If you are going to buy or sell something, which you are not sure about, — take some time to think how likely you would have been to do this trade if it weren’t so easy. That should tell you how much of a part ease of use is playing in influencing your decision, and if that is a big part of it, then you should rethink your decision.

Macroshares housing ETF UMM and DMM close down

Last July I wrote a longish post about two exotic ETPs – Macroshares UMM and DMM, which were a 3X leveraged ETP, for the housing market. These were similar to an oil ETP (UOY), which terminated early, and I am not surprised to hear that Macroshares UMM and DMM have also been terminated early.

A commenter – Bob Shreve had a clever comment on the last post:

I think these micro-niche products should have been called UMM and DMMER.

And it looks like his observation was right on the money.

A few people thought that this complex instrument can hedge their exposure to their houses, but in the end, it wasn’t much help.

I am always wary of complicated financial products and this will further push me away from them.

The Reformed Broker had a very good post about these in July, and another excellent post today. Here is what he said today:

In a screed back in July of 2009, I let loose on this misguided attempt to attract casino capital to an investment product that made absolutely no sense structurally or thematically.  These products, as created, were not a hedge against a homeowner’s own house, nor were they particularly robust enough to work as trading vehicles.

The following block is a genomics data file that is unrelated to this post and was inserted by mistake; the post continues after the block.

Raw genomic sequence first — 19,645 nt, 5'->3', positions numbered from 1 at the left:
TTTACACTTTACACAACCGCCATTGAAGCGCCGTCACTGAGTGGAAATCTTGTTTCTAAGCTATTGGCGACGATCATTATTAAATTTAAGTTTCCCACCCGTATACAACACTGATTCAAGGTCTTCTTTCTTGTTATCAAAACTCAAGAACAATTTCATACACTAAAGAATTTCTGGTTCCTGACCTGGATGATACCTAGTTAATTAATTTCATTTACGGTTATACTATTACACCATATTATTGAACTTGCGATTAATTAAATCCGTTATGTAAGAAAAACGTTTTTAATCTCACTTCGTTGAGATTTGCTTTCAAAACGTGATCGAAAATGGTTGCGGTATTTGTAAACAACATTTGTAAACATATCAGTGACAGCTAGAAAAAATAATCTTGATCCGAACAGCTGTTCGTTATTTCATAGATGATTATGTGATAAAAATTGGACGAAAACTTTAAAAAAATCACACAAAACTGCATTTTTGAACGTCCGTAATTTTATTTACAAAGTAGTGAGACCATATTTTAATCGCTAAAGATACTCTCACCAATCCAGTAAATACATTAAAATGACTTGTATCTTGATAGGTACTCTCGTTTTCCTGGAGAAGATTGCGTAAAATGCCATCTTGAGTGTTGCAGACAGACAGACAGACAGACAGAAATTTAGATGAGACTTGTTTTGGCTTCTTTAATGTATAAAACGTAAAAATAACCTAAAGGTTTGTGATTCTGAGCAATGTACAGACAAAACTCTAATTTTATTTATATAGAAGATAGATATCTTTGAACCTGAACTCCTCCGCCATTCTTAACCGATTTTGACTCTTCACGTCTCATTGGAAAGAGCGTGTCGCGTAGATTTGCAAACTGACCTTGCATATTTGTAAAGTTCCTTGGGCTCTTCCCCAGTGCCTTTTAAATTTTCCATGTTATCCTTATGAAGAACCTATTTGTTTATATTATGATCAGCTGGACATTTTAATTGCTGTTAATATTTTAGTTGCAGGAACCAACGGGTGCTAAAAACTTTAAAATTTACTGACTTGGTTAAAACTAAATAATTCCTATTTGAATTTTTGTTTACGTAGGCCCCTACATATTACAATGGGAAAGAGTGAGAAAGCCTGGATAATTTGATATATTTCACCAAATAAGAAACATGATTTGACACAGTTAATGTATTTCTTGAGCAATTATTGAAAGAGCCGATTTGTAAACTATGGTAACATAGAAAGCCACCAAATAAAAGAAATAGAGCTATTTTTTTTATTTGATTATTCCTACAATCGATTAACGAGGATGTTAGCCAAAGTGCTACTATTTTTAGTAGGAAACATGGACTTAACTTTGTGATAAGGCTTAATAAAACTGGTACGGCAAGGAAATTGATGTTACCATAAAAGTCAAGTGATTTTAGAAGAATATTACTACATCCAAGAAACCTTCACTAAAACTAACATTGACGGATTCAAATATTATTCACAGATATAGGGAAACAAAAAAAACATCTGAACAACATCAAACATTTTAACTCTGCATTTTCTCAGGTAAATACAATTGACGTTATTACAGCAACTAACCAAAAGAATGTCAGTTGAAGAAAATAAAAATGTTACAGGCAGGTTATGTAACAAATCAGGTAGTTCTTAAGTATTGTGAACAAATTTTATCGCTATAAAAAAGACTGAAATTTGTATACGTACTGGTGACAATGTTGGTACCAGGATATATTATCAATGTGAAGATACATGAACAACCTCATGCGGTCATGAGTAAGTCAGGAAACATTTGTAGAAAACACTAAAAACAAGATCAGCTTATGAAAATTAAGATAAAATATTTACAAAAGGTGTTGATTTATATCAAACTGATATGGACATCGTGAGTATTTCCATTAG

Here’s what I said at the time:

Why am I so angered by the fact that these Frankenstein creations were permitted to slither out of the freakshow tent they belong under?

How about these factors for a start:

Lack of serious price discovery?  Check.

Lack of actual underlying real estate holdings?  Check.

1.25% expense ratio?  Check.

Disclaimers in the prospectus that absolve these instruments of any responsibility for not being able to perform the way they are supposed to?  Check.

The good news is that both UMM and DMM (aka Up and Down) were quietly shut down at the end of last year.  I would congratulate MacroMarkets (the funds’ creator) for doing the right thing, but upon further investigation, it turns out that there was a clause that required the funds to manage a minimum amount of capital to continue trading, which they could not raise.

The entire post is worth checking out, and just for the heck of it, if you didn’t read my earlier post, check that out to get a sense of how this product was supposed to work.